Taiga Egoshi, Komazawa University OF, 3rd round, Hanshin Tigers

Funny thing about Egoshi is that I remember him showing up as a freshman and immediately playing as a regular at Komadai, and he's been there all along, but since I don't really know their team that well, I literally have nothing to say beyond that he's always looked like he had the build to go pro for as long as I remember.  Plus it's great that a guy named Taiga got taken by the Taigas, so to speak.









Masayoshi Fukuda, Chuo University OF, 3rd Round, Rakuten Eagles

Fukuda is a player that I feel extraordinarily sad I never got to meet. I've been watching him for years and when looking through photos I noticed I had a ton of him bowing to the field, smiling with teammates, things like that, the habits I pick up on subconsciously on players. I haven't met a ton of Tohto players in general though and just a handful from Chuo so it's not that weird, I guess.





Daiki Tanaka, Kokugakuin University LHP, 4th Round, Yomiuri Giants





Shun Ishikawa, JX-ENEOS IF, 4th Round, Chunichi Dragons

Ishikawa has a pretty interesting history. He was a slugger in high school and had scouts interested in him back then, but then he got hit by a pitch and had his wrist broken during his senior year. So he went to Meiji after deciding not to go pro. I saw him in a few of the Rookie tournaments and thought he looked pretty good but then he disappeared again due to injuries, he had a knee problem and basically during 4 years at Meiji only had 1 productive semester in league games, and had another problem his senior year. So, he didn't go pro then either but instead went to ENEOS, which is currently one of the most competitive corporate teams (they regularly beat up on professional minor-league teams and I actually think they could regularly beat some of the pro teams if they tried). And the scouts still like him, so here you are. He's from Shiga so it's even close to Nagoya, and we'll see how he does, I guess.





Takuma Katoh, Aoyama Gakuin University C, 5th Round, Chunichi Dragons



Yosuke Shimabukuro, Chuo University LHP, 5th Round, Softbank Hawks

If you don't know who Shimabukuro is, you haven't been following Japanese baseball for a while. He was the ace pitcher for Konan HS's high school team in 2009 and 2010, when they represented Okinawa in the spring and summer both years. Shimabukuro first made splashes in his first game in 2009 when he struck out 19 batters (19 batters!!!) and STILL LOST in the 10th inning on an (well, his) error because Konan couldn't score any runs. He also has a pitching motion that people were calling the "left-handed Tornado" like Hideo Nomo.

They lost again in the first game of the summer 2009 Koshien, and that was the last time Shimabukuro would lose a game at Koshien, as Konan went on to become the 6th team in history to sweep Spring and Summer Koshien in 2010, and the first Okinawa team in history to win summer Koshien, period.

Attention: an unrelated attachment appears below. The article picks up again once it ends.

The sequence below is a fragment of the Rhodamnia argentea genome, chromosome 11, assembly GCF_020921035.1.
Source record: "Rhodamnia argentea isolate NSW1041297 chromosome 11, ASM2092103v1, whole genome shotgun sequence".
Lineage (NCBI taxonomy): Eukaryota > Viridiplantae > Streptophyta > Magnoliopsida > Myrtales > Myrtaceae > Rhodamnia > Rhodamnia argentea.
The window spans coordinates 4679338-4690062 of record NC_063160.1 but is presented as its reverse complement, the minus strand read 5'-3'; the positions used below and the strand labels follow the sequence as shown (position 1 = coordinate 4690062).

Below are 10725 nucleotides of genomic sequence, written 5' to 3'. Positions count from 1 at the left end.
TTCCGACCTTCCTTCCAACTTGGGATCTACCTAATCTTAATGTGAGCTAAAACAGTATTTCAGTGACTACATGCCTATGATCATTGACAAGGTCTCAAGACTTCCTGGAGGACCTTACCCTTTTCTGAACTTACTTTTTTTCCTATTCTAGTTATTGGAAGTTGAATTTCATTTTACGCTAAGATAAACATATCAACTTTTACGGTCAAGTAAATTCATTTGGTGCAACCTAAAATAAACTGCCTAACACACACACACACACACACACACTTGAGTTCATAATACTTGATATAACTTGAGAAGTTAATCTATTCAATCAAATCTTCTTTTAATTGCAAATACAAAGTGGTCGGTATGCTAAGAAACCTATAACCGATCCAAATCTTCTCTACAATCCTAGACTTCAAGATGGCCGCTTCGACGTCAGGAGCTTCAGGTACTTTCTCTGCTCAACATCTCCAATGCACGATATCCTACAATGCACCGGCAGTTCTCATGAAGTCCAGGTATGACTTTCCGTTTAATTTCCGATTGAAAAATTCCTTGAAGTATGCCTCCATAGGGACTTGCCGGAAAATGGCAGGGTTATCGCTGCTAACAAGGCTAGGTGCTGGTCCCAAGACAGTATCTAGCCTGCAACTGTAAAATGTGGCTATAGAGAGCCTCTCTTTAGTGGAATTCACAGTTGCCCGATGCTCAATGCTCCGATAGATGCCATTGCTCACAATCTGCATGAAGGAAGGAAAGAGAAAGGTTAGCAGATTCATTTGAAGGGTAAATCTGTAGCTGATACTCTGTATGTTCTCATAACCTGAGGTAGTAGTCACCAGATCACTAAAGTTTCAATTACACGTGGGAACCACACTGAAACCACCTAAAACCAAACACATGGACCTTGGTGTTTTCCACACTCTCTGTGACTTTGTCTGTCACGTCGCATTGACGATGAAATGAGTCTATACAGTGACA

Despite all of that, almost all of the core Konan team ended up going to college (much like the Nichidai Sanko team in 2011), and many graduated this year. Ganeko, Shimabukuro, and Agena were all college captains this year, and Ohshiro is likely to be next year.

Anyway, I went to see Shimabukuro both in the preseason in Spring 2011 and at his very first college game at Jingu. It was pretty crazy -- a ton of people clustered around the bullpen to watch him warm up, which I hadn't seen at a Tohto game in a very long time, and hadn't even really seen at Big 6 since Yuki Saitoh's freshman year. It was a big, big deal. Of course, he ended up going 4 2/3 innings and losing on an error by the first baseman. But still.

Later that fall I got up the nerve to talk to him after a game once the craziness about him had settled down. I asked if we could get a photo together, he said sure, we actually ended up having another player take it because I was there alone. I told him I was a huge fan of his during Koshien and hoped he'd do well in college and thought he seemed like a really nice boy.

Unfortunately, his college career was not entirely stellar, although that partially has to do with the fact that Chuo has been pretty awful lately relatively, and partially due to some elbow/shoulder pain. I watched Yohei Kagiya lose a ton of games due to the lack of run support and a ton of errors behind him as well, which is really weird because Chuo always has a few fielders/batters that are stellar and end up going pro as well. I really don't get it. Anyway, let's hope that Shimabukuro has a good pro career (except for when he plays against the Fighters). At least he shouldn't be given the Yuki Saitoh treatment, given that he wasn't hyped during college and wasn't drafted in the first round.



These two are from a preseason game at Hosei.


Shimabukuro in the bullpen before his very first game playing for Chuo.



Koki Yamashita, Kokugakuin University IF, 5th Round, Yokohama Baystars



Masataka Iryo, JX-ENEOS OF, 6th Round, Chunichi Dragons

Iryo has been playing for ENEOS for as long as I've been following them and he's been in the draft magazines for almost that long too. I don't entirely understand the story there.